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Metals 2017, 7(9), 368; doi:10.3390/met7090368
2. Experimental Procedure
- The damping term is due to the loss of free-energy of the system near the thermodynamic equilibrium condition and it is associated with the thermodynamic aspects of the phase transformations induced by this thermal treatment.On the basis of the observations, the damping term of the phase fraction evolution follows an Arrhenius-type equation describing the driving force of the α-ferrite transformation into γ-austenite. The results confirm the lower activation energy of F53 (1.12 J/mol) if compared with F55 (2.25 J/mol), due to an initial wider deviation from the thermodynamic equilibrium as consequence of the higher concentration of γ-formers elements, as expected by the chemical composition standards .Because of the diffusive nature of this phase transformation, it is possible to define a diffusional relaxation time after which the transformation closely approaches the full thermodynamic equilibrium, defined as:The explicit formula of should be reported:Calculating for the motion of Ni atoms in α-ferrite, the faster substitutional element ruling the studied system, and obtaining the radius of the parent γ-phase grains () from metallographic analysis (Figure 2), it is possible to calculate the diffusional relaxation time . The results are in good accordance with the experimental evidence for the longer soaking times of the annealing thermal treatment () (Figure 3 and Figure 10B).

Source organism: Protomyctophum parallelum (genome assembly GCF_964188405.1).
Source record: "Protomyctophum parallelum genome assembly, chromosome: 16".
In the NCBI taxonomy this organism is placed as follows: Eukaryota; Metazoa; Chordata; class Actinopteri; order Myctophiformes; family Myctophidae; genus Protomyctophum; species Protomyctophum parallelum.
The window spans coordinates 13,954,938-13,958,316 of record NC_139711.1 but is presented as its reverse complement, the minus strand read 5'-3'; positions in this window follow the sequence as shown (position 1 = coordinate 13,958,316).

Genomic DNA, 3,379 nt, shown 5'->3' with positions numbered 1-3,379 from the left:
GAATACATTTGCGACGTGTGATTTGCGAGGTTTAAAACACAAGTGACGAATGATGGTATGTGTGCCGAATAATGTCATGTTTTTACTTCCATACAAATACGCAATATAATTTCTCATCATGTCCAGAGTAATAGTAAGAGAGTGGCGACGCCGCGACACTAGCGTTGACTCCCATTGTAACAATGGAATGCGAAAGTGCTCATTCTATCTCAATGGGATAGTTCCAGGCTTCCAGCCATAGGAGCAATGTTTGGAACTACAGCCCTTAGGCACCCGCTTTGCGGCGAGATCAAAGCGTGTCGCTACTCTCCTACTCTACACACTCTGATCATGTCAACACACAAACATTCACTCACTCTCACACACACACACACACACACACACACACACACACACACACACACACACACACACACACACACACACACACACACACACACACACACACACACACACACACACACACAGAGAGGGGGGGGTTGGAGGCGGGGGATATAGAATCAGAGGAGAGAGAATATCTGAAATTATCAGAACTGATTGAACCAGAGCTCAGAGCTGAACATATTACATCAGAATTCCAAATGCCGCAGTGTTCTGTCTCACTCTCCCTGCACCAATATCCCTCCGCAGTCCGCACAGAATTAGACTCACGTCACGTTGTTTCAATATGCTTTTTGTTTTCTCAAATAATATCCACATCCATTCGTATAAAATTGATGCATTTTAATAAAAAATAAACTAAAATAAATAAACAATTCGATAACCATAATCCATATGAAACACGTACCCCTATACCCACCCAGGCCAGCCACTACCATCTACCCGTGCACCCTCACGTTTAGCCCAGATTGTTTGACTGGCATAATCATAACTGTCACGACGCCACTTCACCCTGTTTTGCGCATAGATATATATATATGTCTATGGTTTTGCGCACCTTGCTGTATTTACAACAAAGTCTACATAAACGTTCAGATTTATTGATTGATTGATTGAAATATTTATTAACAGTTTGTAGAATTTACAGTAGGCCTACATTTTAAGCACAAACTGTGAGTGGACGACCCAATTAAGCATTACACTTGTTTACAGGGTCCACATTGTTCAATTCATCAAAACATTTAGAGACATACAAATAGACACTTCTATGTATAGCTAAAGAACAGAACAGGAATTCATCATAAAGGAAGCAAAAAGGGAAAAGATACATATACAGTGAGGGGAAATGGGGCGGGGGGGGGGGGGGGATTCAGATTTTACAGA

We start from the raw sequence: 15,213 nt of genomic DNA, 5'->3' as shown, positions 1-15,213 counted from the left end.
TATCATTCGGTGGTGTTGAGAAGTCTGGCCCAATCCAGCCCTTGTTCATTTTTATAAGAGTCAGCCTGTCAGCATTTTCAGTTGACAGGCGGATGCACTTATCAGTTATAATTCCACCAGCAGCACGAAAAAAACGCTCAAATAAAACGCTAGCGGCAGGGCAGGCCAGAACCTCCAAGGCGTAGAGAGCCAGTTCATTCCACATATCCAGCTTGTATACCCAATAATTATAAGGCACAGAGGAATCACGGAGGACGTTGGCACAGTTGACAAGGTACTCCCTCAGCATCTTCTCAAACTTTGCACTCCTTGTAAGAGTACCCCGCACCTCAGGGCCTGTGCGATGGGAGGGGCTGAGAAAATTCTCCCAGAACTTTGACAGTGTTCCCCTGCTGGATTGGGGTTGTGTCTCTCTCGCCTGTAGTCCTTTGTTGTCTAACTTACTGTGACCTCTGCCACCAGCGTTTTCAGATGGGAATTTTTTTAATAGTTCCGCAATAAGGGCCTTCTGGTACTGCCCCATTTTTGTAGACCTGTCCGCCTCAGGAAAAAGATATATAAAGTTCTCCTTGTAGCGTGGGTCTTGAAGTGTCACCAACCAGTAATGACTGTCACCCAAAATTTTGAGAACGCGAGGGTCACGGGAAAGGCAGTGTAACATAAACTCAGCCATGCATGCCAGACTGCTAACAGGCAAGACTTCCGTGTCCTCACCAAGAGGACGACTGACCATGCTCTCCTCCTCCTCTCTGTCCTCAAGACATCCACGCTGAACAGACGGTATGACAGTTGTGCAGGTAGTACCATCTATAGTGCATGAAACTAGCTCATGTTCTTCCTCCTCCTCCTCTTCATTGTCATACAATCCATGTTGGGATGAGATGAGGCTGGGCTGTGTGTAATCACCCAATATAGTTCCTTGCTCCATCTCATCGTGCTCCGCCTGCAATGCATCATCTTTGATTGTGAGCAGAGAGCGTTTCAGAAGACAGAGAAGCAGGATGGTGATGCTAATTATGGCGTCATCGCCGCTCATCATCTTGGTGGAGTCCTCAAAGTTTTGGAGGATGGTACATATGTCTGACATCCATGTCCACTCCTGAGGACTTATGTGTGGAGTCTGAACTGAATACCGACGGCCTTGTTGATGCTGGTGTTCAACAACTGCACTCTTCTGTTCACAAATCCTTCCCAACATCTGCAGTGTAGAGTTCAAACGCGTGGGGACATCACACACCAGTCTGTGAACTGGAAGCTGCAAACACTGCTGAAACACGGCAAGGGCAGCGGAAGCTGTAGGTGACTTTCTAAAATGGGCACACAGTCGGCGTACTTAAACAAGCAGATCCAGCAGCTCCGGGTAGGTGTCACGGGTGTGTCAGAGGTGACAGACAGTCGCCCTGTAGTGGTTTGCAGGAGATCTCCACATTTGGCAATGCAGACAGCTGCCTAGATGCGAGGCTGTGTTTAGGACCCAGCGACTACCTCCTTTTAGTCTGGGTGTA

- A robust deviation from the thermodynamic equilibrium and the Arrhenius-type trend of the phase ratio evolution occurs during the early stages of the annealing treatment. The explanation of this behavior can be ascribed to the military character of the ongoing γ-austenite nucleation. This assumes that local phase transformations would be much faster than the overall kinetics ruling the system, which is characterized by an intrinsically slower diffusion-controlled kinetics. As consequence of the military character of the ongoing γ-austenite nucleation processes, the transformation equilibrium is ruled by the local free-energies that exceed the overall reaction thermodynamic equilibrium (in the present case the supersaturation of α-matrix by γ-stabilizers elements). A clear picture of these phenomena can be provided by Widmanstätten precipitation processes: the nucleation is supported by a local supersaturation, generating grain boundaries’ saw-teeth structures but the transformation goes on until it is completed in the α-ferrite grains .This explanation can be supported by the observation of the local γ-nucleation processes, which are the cause of the fast increase of γ-austenite volume fraction at the early stages of the annealing thermal treatment (Figure 11).